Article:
CDC issues travel advisory as Zika virus spreads to Cuba

BY  
A Cuban military reservist fumigates inside a home as part of the preventive measures against the Zika virus and other mosquito-borne diseases in Havana on the outskirts of Cuba, March 16, 2016. Ueslei Marcelino/Reuters

A Cuban military reservist fumigates inside a home as part of the preventive measures against the Zika virus and other mosquito-borne diseases in Havana on the outskirts of Cuba, March 16, 2016. Ueslei Marcelino/Reuters

As President Barack Obama made history in Cuba on Sunday, the Centers for Disease Control and Prevention issued a new travel warning over the rapidly spreading Zika virus, which recently broached the shores of the island nation.

On Saturday, the CDC announced that the Zika virus is being transmitted in Cuba through mosquitoes and recommended that pregnant women avoid traveling to the country.

Cuban health officials so far confirmed five instances of people infected with the virus, with an additional 130 people showing symptoms.

The news comes as Puerto Rico installs emergency measures to avert a looming crisis over the the virus, which has spread across Latin America, the Caribbean, Africa and the South Pacific to more than 30 countries and territories since it was first discovered in May last year in Brazil.

Countries with reported cases of Zika virus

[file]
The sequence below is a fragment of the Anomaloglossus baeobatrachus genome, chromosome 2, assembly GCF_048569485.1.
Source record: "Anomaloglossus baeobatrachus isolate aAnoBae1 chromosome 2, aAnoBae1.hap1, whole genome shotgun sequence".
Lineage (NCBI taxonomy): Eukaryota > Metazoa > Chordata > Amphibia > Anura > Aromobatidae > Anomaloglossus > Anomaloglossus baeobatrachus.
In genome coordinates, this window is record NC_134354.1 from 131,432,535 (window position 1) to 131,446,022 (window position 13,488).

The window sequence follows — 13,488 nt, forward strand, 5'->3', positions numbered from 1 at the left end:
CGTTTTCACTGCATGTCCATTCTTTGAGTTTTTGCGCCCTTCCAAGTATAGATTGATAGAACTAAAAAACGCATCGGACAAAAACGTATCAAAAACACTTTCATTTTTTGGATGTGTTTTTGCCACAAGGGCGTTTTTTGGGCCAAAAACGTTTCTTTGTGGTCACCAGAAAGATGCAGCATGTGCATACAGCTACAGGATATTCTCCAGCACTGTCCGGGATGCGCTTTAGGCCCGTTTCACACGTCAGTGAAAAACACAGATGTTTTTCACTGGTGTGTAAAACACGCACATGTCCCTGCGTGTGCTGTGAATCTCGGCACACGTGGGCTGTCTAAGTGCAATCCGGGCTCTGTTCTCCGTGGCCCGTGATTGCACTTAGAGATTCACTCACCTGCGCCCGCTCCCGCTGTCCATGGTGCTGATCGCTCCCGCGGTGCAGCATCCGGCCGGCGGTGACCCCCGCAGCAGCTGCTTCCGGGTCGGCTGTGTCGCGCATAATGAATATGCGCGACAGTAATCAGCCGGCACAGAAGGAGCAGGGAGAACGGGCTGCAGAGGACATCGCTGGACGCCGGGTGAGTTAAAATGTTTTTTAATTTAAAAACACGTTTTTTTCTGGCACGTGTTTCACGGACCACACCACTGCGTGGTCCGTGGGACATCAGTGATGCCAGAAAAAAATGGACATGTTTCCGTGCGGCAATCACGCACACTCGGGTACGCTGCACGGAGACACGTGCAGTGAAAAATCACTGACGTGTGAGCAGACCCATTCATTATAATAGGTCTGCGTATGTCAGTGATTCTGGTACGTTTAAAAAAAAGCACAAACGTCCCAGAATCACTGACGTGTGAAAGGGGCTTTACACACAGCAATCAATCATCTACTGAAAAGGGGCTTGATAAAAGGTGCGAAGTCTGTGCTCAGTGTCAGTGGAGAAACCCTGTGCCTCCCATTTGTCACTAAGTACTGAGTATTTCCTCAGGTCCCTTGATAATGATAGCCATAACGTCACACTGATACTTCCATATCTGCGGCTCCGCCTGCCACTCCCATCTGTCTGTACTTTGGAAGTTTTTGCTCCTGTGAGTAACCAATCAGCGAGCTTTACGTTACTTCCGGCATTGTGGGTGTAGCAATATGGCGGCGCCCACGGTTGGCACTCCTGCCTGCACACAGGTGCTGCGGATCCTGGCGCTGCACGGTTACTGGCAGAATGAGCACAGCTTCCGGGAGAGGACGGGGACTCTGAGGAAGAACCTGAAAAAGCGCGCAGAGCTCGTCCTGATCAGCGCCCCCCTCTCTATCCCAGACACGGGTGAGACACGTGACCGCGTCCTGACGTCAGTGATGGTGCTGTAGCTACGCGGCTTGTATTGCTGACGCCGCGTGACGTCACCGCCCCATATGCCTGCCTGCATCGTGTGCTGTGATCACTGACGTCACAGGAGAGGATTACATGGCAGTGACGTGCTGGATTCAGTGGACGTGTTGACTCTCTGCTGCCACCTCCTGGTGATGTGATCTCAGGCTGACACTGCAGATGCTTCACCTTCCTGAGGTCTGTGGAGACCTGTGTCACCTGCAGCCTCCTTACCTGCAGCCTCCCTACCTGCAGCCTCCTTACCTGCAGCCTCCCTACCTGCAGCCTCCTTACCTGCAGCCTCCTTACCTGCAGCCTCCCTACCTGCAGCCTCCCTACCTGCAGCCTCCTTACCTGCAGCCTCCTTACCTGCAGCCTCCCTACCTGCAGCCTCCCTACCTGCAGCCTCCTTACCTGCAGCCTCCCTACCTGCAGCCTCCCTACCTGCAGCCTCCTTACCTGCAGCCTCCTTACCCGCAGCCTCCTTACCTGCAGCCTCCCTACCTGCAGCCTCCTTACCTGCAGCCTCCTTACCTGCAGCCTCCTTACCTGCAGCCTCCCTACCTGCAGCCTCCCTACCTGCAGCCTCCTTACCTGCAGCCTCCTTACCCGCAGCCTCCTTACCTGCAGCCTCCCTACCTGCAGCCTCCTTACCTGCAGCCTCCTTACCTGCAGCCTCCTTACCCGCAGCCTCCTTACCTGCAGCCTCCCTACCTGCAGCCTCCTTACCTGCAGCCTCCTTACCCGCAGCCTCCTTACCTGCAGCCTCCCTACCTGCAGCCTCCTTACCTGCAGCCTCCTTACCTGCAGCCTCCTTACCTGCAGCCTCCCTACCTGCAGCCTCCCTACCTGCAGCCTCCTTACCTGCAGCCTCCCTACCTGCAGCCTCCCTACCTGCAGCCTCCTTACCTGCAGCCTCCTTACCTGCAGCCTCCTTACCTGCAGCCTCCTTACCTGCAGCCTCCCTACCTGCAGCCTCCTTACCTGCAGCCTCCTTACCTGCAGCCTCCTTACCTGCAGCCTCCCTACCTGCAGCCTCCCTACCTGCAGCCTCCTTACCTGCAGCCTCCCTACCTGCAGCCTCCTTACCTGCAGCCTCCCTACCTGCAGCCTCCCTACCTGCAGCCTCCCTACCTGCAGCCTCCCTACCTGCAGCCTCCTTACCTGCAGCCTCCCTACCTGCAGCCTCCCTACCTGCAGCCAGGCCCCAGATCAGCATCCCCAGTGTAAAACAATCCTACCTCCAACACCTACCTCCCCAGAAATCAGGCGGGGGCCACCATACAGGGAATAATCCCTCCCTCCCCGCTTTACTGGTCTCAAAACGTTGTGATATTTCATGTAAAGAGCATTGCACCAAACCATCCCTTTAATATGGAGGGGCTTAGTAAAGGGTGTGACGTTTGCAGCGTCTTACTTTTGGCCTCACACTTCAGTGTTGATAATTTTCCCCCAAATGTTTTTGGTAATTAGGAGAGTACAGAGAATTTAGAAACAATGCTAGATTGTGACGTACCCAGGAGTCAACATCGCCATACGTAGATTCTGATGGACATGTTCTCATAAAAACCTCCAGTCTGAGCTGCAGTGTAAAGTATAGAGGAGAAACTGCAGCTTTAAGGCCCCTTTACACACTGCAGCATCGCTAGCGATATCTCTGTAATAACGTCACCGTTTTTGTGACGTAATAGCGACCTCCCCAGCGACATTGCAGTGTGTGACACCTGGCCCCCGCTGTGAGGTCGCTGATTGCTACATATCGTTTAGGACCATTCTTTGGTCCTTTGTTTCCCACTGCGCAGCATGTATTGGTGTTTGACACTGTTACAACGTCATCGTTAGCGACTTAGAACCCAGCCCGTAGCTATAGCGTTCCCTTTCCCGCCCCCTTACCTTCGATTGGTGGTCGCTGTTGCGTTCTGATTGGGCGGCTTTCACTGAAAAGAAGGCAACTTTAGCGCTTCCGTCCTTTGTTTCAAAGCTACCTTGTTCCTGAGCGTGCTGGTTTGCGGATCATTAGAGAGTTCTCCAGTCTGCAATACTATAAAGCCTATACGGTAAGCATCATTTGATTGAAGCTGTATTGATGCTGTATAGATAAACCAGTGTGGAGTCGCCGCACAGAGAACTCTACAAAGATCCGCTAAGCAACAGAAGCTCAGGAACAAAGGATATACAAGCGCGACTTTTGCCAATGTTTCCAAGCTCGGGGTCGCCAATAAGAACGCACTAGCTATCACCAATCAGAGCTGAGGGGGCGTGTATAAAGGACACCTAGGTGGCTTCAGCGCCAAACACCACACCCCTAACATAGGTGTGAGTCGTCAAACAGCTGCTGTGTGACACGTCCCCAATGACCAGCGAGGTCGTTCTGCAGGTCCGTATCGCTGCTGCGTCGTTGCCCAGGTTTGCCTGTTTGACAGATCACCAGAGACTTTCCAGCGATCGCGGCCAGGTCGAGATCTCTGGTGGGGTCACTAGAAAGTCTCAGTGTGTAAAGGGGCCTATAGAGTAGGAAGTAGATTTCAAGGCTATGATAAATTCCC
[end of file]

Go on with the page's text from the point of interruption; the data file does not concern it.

Graphic by Elif Koc/PBS NewsHour Weekend

Graphic by Elif Koc/PBS NewsHour Weekend

The World Health Organization in February declared a public health emergency as a result of the Zika virus.

The CDC said up to one quarter of Puerto Rico’s populace, or more than 700,000 people, could be infected by the virus in the coming months.

Researchers believe Zika can cause complications in pregnant women with a possible link to a wide range of neurological disorders and birth defects. About 80 percent of those infected with the virus do not show any symptoms, the CDC says.

People walk among clouds of insecticide after a fumigating truck moved past in Havana March 1, 2016. Cuba conducts regular fumigation inside homes to check the spread of dengue, a virus transmitted by the Aedes aegypti mosquito that causes a fever which can be deadly. The same mosquito can also spread the Zika virus, although the Cuban government says there have been no reported cases of the disease in the country. Enrique de la Osa/Reuters

People walk among clouds of insecticide after a fumigating truck moved past in Havana March 1, 2016. Cuba conducts regular fumigation inside homes to check the spread of dengue, a virus transmitted by the Aedes aegypti mosquito that causes a fever which can be deadly. The same mosquito can also spread the Zika virus, although the Cuban government says there have been no reported cases of the disease in the country. Enrique de la Osa/Reuters

“There could be thousands of infections of pregnant women this year,” C.D.C. director said Dr. Thom Frieden told the New York Times after traveling to Puerto Rico.

The virus was first discovered in an 80-year-old man in November in Puerto Rico, a U.S. territory. Cuban officials announced on Tuesday it had discovered its first infected citizens.

The worrying signs that the spread of the Zika across Latin America has not abated led officials to pick up the pace of mosquito eradication efforts in Cuba, which lies 90 miles off the coast of Florida.

More than 9,000 people including many soldiers have fumigated large swaths of the country in recent weeks, including homes and entire neighborhoods.

SHARE VIA TEXT